The two friends now busied themselves in preparing the evening meal: they found Louis and Hector had lighted up a charming blaze on the desolate hearth. A few branches of cedar, twisted together by Catharine, made a serviceable broom, with which she swept the floor, giving to the deserted dwelling a neat and comfortable aspect; some big stones were quickly rolled in, and made to answer for seats in the chimney-corner. The new-found fishing-line was soon put into requisition by Louis, and with very little delay a fine dish of black bass, broiled on the embers, was added to their store of dried venison and roasted bread-roots, which they found in abundance on a low spot on the island. Grapes and butter-nuts, which Hector cracked with a stone by way of a nutcracker, finished their sylvan meal. The boys then stretched themselves to sleep on the ground, with their feet, Indian fashion, to the fire; while Catharine and Indiana occupied the mossy couch which they had newly spread with fragrant cedar and hemlock boughs.
The next island that claimed their attention was Sugar-Maple Island, a fine, thickly-wooded island, rising with steep, rocky banks from the water. A beautiful object, but too densely wooded to admit of our party penetrating beyond a few yards of its shores.
The next island they named the Beaver, [Footnote: Commonly called Sheep Island, from some person having pastured a few sheep upon it some few years ago. I have taken the liberty of preserving the name, to which it bears an obvious resemblance, the nose of the Beaver lies towards the west, the tail to the east.] from its resemblance in shape to that animal. A fine, high, oval island beyond this they named Black Island, [Footnote: Black Island, the sixth from the head of the lake; an oval island, remarkable for its evergreens.] from its dark evergreens. The next was that which seemed most to excite the interest of their Indian guide, although but a small stony island, scantily clothed with trees, lower down the lake. This place she called Spoke Island, which means in the Indian tongue "a place for the dead." It is sometimes called Spirit Island; and here, in times past, the Indian people used to bury their dead. The island is now often the resort of parties of pleasure, who, from its being grassy and open, find it more available than those which are densely wooded. The young Mohawk regarded it with feelings of superstitious awe, and would not suffer Hector to land the canoe on its rocky shore.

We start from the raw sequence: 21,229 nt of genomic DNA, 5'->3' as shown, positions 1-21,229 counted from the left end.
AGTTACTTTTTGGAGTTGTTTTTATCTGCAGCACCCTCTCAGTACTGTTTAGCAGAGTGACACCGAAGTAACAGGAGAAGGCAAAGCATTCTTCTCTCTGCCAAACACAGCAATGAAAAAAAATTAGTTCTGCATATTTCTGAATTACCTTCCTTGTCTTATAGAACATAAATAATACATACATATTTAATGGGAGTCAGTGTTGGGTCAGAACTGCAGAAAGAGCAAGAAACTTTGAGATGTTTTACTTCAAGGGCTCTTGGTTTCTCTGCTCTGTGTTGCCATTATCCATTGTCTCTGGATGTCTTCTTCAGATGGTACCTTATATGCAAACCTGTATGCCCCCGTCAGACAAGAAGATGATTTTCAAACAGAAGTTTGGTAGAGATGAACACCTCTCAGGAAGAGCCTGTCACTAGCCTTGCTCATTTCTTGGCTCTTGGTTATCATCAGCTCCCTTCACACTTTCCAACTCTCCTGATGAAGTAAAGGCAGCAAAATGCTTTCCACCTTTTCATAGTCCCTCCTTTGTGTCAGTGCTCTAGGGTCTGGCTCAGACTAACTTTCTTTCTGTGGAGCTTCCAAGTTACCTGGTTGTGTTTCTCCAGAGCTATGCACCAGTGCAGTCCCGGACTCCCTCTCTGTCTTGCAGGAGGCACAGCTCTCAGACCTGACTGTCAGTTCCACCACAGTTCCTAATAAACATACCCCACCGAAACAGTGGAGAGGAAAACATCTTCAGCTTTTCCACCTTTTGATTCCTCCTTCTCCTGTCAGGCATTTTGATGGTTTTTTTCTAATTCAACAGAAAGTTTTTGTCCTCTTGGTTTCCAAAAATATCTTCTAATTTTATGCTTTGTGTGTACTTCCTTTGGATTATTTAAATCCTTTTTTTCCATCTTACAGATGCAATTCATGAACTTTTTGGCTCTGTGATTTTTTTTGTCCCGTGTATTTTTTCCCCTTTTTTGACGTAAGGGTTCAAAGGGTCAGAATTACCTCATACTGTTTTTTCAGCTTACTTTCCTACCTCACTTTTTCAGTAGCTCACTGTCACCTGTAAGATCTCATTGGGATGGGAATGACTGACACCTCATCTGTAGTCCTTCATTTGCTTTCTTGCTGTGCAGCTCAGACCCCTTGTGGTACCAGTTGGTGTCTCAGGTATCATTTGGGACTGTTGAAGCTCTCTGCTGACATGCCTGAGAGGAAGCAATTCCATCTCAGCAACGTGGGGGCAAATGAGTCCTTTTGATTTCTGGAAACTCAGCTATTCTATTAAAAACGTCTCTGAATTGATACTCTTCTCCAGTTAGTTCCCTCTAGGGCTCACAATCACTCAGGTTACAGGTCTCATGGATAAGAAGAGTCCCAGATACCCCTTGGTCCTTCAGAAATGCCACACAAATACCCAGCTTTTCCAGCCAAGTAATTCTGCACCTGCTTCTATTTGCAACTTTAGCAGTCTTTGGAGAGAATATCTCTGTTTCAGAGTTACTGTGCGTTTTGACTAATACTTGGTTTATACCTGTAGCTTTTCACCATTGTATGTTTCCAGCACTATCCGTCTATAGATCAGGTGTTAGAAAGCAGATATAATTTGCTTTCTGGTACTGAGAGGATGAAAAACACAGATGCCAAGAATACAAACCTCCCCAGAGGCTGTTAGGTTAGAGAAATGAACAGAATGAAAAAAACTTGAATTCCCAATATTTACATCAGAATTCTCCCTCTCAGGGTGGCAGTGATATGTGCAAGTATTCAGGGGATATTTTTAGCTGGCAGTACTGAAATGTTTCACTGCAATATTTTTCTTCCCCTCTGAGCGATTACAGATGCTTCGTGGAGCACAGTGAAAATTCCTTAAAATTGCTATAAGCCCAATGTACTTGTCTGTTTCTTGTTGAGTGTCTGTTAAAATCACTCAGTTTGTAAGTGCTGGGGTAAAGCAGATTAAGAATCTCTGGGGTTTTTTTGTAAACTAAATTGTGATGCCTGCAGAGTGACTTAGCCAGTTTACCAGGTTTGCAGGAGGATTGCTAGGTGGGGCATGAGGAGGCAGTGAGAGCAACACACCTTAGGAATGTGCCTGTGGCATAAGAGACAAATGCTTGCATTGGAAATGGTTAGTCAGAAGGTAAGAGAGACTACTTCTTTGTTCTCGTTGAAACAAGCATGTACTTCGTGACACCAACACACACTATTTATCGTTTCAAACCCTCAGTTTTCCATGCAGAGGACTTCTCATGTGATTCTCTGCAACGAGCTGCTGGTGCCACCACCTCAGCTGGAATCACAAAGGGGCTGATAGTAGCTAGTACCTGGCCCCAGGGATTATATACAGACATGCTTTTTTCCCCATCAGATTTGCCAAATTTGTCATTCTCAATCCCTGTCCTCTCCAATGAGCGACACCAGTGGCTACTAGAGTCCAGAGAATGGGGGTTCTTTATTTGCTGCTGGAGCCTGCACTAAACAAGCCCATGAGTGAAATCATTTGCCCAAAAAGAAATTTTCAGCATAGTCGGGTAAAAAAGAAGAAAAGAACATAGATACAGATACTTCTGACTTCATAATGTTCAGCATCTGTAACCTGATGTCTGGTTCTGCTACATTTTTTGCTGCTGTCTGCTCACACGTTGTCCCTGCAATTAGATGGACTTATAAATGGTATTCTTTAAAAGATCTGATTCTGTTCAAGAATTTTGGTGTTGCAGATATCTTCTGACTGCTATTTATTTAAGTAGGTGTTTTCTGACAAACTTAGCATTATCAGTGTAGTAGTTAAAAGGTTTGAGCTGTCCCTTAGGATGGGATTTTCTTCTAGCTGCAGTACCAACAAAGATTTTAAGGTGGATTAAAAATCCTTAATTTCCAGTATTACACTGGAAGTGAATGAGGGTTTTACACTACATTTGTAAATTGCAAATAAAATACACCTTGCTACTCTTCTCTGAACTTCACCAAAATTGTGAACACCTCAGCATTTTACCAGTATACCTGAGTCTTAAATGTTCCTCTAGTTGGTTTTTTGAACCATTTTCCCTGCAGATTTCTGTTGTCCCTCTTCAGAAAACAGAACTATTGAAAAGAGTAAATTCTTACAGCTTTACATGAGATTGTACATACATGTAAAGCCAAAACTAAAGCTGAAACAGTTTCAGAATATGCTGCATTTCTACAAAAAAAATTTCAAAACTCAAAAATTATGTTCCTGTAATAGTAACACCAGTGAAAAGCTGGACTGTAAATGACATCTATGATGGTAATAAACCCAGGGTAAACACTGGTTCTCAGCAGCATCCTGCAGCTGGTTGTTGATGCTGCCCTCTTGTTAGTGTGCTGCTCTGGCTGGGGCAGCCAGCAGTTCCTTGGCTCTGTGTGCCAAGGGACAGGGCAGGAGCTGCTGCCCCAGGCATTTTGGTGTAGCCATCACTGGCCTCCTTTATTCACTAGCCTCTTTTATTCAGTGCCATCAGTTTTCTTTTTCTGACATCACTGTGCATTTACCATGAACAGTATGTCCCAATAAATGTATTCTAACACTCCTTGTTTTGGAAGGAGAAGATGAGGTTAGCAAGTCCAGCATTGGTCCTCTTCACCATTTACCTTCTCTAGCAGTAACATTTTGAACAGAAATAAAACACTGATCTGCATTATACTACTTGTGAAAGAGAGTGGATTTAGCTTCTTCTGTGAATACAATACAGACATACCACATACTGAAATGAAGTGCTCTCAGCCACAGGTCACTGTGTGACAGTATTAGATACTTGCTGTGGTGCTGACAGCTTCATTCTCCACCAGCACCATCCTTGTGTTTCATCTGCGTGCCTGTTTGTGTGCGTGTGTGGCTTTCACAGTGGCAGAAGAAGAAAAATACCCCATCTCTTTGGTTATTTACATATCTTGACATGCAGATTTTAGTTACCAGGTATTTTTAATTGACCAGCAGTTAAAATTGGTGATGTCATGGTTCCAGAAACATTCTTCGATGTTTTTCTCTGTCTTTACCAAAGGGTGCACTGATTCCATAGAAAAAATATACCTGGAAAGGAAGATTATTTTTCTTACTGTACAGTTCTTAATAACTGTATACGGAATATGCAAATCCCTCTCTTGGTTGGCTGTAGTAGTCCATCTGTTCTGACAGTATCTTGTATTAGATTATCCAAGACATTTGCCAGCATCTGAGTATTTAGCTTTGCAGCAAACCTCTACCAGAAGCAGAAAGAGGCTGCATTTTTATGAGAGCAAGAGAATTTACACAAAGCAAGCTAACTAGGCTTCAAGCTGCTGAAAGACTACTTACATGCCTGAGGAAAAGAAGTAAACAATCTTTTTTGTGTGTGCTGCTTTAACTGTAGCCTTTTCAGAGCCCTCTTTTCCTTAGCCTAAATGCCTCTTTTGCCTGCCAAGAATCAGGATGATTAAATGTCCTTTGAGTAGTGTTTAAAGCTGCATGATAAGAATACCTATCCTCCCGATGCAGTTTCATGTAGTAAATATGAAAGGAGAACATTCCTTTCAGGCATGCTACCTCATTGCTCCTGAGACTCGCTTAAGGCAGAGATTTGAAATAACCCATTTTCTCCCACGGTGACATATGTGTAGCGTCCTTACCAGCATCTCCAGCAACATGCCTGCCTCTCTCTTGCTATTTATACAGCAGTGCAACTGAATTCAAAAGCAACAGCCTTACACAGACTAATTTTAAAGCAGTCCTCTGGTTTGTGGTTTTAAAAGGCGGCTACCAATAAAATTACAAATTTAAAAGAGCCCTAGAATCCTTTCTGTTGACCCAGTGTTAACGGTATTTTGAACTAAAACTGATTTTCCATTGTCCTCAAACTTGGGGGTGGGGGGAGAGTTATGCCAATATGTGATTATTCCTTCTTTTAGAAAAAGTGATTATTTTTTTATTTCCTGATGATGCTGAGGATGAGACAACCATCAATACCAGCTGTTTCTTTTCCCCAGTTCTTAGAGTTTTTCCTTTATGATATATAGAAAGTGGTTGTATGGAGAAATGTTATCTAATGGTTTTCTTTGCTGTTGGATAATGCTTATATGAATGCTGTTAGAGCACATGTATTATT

"It is a place of spirits," she said; "the ghosts of my fathers will be angry if we go there." Even her young companions felt that they were upon sacred ground, and gazed with silent reverence upon the burial isle.
Strongly imbued with a love of the marvellous, which they had derived from their Highland origin, Indiana's respect for the spirits of her ancestors was regarded as most natural, and in silence, as if fearing to disturb the solemnity of the spot, they resumed their paddles, and after a while reached the mouth of the river Otonabee, which was divided into two separate channels by a long, low point of swampy land, covered with stunted, mossy bushes and trees, rushes, driftwood, and aquatic plants. Indiana told them this river flowed from the north, and that it was many days' journey up to the lakes. To illustrate its course, she drew with her paddle a long line, with sundry curves and broader spaces, some longer, some smaller, with bays and inlets, which she gave them to understand were the chain of lakes that she spoke of. There were beautiful hunting-grounds on the borders of these lakes, and many fine waterfalls and rocky islands; she had been taken up to these waters during the time of her captivity. The Ojebwas, she said, were a branch of the great Chippewa nation, who owned much land and great waters thereabouts.
Compared with the creeks and streams that they had seen hitherto, the Otonabee appeared a majestic river, and an object of great admiration and curiosity, for it seemed to them as if it were the highroad leading up to an unknown, far-off land,—a land of dark, mysterious, impenetrable forests,—flowing on, flowing on, in lonely majesty, reflecting on its tranquil bosom the blue sky, the dark pines and gray cedars, the pure ivory-white water-lily, and every passing shadow of bird or leaf that flitted across its surface, so quiet was the onward flow of its waters.